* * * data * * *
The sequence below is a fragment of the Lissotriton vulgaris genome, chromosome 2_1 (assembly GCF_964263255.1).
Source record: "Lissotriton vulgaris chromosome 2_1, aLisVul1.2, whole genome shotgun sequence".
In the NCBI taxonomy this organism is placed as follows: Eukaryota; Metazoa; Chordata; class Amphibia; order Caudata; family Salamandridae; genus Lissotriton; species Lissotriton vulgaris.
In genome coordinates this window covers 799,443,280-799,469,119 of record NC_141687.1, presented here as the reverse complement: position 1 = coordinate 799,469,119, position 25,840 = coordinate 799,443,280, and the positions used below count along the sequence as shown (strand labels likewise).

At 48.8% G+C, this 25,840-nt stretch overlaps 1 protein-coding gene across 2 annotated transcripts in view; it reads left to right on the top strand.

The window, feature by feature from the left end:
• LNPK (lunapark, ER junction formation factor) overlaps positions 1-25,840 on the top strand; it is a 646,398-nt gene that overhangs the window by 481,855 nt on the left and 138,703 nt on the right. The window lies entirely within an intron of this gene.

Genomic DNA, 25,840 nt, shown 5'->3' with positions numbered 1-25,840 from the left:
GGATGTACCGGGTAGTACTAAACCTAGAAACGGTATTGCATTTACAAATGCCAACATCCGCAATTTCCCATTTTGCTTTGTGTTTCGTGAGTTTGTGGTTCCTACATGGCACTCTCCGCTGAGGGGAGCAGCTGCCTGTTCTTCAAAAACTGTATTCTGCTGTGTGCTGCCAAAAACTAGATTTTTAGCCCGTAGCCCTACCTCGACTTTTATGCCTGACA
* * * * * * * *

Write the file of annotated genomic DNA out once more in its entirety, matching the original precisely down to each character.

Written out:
The sequence below is a fragment of the Lissotriton vulgaris genome, chromosome 2_1 (assembly GCF_964263255.1).
Source record: "Lissotriton vulgaris chromosome 2_1, aLisVul1.2, whole genome shotgun sequence".
In the NCBI taxonomy this organism is placed as follows: Eukaryota; Metazoa; Chordata; class Amphibia; order Caudata; family Salamandridae; genus Lissotriton; species Lissotriton vulgaris.
In genome coordinates this window covers 799,443,280-799,469,119 of record NC_141687.1, presented here as the reverse complement: position 1 = coordinate 799,469,119, position 25,840 = coordinate 799,443,280, and the positions used below count along the sequence as shown (strand labels likewise).

At 48.8% G+C, this 25,840-nt stretch overlaps 1 protein-coding gene across 2 annotated transcripts in view; it reads left to right on the top strand.

The window, feature by feature from the left end:
• LNPK (lunapark, ER junction formation factor) overlaps positions 1-25,840 on the top strand; it is a 646,398-nt gene that overhangs the window by 481,855 nt on the left and 138,703 nt on the right. The window lies entirely within an intron of this gene.

Genomic DNA, 25,840 nt, shown 5'->3' with positions numbered 1-25,840 from the left:
GGATGTACCGGGTAGTACTAAACCTAGAAACGGTATTGCATTTACAAATGCCAACATCCGCAATTTCCCATTTTGCTTTGTGTTTCGTGAGTTTGTGGTTCCTACATGGCACTCTCCGCTGAGGGGAGCAGCTGCCTGTTCTTCAAAAACTGTATTCTGCTGTGTGCTGCCAAAAACTAGATTTTTAGCCCGTAGCCCTACCTCGACTTTTATGCCTGACA